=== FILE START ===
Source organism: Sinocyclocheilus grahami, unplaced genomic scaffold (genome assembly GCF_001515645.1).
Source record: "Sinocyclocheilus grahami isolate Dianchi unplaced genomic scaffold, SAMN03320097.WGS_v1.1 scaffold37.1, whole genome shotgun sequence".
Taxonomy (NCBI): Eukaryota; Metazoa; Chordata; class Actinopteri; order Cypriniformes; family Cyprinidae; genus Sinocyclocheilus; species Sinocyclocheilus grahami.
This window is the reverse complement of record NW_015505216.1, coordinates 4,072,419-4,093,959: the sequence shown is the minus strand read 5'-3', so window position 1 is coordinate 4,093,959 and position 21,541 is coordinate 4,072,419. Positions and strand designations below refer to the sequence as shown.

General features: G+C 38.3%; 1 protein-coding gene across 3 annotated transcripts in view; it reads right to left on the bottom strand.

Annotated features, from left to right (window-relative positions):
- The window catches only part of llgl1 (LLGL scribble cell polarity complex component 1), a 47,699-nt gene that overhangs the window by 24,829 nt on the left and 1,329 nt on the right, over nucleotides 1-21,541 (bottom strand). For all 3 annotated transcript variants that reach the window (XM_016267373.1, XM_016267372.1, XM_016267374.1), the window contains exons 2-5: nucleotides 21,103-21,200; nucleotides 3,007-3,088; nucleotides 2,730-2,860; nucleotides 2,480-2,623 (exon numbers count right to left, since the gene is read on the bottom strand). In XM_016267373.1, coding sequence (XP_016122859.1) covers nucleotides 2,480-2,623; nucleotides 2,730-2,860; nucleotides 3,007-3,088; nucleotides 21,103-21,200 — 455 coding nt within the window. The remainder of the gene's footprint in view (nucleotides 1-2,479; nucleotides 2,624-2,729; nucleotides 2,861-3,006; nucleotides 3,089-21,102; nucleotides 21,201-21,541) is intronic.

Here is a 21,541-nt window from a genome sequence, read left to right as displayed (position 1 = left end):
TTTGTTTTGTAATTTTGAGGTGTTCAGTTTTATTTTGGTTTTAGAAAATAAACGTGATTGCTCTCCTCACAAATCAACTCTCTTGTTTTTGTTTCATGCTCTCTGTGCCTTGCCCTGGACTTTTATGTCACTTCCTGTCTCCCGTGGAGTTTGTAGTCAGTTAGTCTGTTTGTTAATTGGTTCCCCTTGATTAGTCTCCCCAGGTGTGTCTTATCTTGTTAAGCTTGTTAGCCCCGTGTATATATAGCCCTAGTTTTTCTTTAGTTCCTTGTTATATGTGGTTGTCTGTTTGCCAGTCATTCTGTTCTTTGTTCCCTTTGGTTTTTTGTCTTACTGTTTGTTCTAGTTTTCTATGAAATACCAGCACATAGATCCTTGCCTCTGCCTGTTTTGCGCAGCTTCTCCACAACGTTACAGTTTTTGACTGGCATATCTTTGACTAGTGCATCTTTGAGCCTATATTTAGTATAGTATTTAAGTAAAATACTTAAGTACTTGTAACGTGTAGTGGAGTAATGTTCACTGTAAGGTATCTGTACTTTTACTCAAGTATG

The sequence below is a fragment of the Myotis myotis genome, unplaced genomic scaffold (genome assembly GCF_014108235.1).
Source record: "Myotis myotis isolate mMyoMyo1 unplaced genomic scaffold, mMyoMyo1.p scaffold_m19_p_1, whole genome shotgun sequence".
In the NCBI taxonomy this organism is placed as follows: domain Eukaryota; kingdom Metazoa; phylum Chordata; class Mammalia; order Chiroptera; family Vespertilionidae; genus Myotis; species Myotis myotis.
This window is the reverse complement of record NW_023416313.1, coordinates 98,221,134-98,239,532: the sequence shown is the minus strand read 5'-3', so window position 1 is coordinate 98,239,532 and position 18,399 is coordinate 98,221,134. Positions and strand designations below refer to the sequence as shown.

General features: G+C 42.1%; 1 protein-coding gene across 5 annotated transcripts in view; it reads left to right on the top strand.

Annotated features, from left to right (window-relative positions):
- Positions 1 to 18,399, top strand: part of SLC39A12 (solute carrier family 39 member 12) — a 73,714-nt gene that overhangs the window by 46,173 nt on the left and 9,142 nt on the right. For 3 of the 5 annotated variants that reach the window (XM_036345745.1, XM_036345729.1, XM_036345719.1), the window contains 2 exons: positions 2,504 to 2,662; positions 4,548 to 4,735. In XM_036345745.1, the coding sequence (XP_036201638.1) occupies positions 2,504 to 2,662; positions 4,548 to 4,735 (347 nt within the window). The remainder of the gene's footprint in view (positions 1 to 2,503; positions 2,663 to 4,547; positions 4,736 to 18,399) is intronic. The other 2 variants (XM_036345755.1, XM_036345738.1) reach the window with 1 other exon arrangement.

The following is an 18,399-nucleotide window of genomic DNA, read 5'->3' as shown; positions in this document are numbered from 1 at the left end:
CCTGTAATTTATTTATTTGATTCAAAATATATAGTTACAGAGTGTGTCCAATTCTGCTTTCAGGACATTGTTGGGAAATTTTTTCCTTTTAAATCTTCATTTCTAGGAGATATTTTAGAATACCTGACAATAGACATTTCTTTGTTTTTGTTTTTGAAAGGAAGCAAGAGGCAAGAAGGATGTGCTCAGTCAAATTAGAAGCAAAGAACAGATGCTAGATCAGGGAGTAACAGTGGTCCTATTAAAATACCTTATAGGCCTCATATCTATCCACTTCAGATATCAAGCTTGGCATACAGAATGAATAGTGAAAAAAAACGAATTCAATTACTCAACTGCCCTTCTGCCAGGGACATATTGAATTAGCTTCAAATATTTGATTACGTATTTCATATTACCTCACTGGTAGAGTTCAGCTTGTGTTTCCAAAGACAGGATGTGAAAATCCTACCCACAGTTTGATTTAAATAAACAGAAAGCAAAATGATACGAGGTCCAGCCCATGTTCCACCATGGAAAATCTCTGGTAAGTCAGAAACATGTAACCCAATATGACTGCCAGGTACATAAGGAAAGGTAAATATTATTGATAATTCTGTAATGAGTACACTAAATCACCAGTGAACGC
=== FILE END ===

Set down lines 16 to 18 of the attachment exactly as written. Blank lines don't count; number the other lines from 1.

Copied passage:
- Positions 1 to 18,399, top strand: part of SLC39A12 (solute carrier family 39 member 12) — a 73,714-nt gene that overhangs the window by 46,173 nt on the left and 9,142 nt on the right. For 3 of the 5 annotated variants that reach the window (XM_036345745.1, XM_036345729.1, XM_036345719.1), the window contains 2 exons: positions 2,504 to 2,662; positions 4,548 to 4,735. In XM_036345745.1, the coding sequence (XP_036201638.1) occupies positions 2,504 to 2,662; positions 4,548 to 4,735 (347 nt within the window). The remainder of the gene's footprint in view (positions 1 to 2,503; positions 2,663 to 4,547; positions 4,736 to 18,399) is intronic. The other 2 variants (XM_036345755.1, XM_036345738.1) reach the window with 1 other exon arrangement.

The following is an 18,399-nucleotide window of genomic DNA, read 5'->3' as shown; positions in this document are numbered from 1 at the left end:
CCTGTAATTTATTTATTTGATTCAAAATATATAGTTACAGAGTGTGTCCAATTCTGCTTTCAGGACATTGTTGGGAAATTTTTTCCTTTTAAATCTTCATTTCTAGGAGATATTTTAGAATACCTGACAATAGACATTTCTTTGTTTTTGTTTTTGAAAGGAAGCAAGAGGCAAGAAGGATGTGCTCAGTCAAATTAGAAGCAAAGAACAGATGCTAGATCAGGGAGTAACAGTGGTCCTATTAAAATACCTTATAGGCCTCATATCTATCCACTTCAGATATCAAGCTTGGCATACAGAATGAATAGTGAAAAAAAACGAATTCAATTACTCAACTGCCCTTCTGCCAGGGACATATTGAATTAGCTTCAAATATTTGATTACGTATTTCATATTACCTCACTGGTAGAGTTCAGCTTGTGTTTCCAAAGACAGGATGTGAAAATCCTACCCACAGTTTGATTTAAATAAACAGAAAGCAAAATGATACGAGGTCCAGCCCATGTTCCACCATGGAAAATCTCTGGTAAGTCAGAAACATGTAACCCAATATGACTGCCAGGTACATAAGGAAAGGTAAATATTATTGATAATTCTGTAATGAGTACACTAAATCACCAGTGAACGC